In the presence of a typical, supportive history of tree nut allergy, specific IgE results do not have to be over the known 95% positive predictive value for the diagnosis to be secure.

50 % of children with peanut allergy will develop tree nut allergy.

All peanut allergic children should avoid tree nuts from first diagnosis until tested for tree nuts using skin prick test or specific IgE.

Negatively tested tree nuts can be introduced to the home diet, but must be avoided in prepared foods and out of home meals to avoid contamination/substitution by peanut.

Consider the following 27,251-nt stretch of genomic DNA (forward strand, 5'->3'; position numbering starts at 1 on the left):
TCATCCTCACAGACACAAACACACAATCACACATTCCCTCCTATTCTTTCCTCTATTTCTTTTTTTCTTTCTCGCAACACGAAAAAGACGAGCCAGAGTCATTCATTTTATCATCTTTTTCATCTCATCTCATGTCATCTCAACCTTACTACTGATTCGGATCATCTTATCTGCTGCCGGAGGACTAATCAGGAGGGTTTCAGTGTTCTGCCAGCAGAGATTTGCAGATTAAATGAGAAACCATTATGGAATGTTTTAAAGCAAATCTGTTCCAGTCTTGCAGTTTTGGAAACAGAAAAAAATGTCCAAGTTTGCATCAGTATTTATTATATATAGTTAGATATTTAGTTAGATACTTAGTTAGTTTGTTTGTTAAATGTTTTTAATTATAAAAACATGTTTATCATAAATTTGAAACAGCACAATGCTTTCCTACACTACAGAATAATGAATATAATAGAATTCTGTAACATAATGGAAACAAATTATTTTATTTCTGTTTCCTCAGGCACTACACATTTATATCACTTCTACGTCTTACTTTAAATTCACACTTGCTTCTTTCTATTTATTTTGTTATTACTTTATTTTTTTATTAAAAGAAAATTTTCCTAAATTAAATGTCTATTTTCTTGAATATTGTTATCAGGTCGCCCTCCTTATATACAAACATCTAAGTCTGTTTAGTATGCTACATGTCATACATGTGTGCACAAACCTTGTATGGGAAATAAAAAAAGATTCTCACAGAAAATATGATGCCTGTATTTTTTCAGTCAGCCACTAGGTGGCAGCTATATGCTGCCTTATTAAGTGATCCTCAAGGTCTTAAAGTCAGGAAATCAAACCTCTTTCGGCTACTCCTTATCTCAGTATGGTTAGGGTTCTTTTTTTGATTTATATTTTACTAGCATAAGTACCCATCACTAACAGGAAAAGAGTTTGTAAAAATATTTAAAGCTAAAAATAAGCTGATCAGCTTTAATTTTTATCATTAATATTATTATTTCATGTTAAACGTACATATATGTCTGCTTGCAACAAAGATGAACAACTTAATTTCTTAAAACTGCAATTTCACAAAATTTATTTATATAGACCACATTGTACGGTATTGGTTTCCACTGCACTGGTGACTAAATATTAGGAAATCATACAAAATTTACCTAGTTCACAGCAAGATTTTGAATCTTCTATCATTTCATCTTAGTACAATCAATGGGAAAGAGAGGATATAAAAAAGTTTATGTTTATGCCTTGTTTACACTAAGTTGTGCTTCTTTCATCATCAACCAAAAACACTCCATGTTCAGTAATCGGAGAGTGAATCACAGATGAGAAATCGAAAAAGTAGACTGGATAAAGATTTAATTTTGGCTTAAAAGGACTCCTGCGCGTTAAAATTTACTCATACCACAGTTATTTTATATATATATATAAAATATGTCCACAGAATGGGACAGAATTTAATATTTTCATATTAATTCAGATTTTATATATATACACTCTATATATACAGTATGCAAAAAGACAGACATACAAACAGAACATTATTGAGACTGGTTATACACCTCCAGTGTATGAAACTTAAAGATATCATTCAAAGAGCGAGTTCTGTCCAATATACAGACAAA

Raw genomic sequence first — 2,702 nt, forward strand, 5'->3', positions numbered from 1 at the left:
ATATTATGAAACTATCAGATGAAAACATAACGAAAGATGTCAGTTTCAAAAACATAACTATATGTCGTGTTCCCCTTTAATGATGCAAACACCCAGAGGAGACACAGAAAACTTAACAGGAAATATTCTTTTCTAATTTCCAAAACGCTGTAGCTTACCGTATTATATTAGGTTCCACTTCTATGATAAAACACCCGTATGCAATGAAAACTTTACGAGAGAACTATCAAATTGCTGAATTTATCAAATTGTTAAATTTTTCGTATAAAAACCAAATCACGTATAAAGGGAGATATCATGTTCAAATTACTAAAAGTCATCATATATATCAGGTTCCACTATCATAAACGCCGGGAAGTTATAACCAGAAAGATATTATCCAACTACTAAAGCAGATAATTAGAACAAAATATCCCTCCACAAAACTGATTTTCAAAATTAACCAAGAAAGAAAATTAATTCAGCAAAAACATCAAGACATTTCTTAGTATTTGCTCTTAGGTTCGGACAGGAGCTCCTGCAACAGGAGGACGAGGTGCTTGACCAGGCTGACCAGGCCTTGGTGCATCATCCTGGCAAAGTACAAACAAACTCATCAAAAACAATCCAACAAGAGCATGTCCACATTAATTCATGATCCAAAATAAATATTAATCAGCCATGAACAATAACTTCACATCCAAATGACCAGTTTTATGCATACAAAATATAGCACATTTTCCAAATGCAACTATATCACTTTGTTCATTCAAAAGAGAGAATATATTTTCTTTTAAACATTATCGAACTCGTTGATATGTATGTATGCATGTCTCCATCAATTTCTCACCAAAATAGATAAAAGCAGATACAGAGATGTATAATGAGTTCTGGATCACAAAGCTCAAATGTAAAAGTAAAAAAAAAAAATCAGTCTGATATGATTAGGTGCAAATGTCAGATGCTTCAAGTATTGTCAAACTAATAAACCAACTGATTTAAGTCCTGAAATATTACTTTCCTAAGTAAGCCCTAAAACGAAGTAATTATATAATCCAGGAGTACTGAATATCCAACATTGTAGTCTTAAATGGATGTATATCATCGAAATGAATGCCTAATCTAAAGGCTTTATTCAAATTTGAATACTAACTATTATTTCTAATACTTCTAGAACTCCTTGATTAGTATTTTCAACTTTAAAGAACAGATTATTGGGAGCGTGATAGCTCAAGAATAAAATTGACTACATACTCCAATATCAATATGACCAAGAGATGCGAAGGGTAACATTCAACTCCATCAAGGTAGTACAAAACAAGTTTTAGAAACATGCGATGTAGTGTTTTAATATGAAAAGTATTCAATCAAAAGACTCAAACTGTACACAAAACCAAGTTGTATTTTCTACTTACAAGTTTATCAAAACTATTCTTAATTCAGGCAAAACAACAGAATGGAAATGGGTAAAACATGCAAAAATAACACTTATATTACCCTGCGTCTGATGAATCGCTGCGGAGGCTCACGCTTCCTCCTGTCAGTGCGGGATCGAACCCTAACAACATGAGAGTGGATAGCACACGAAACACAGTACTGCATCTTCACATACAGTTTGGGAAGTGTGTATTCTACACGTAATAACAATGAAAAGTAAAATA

The introduction of tree nut to the infant diet should not be delayed hoping to prevent tree nut allergy as this has not been proven to be effective. It can be introduced at 4-6 months; whole nut carries a risk of choking.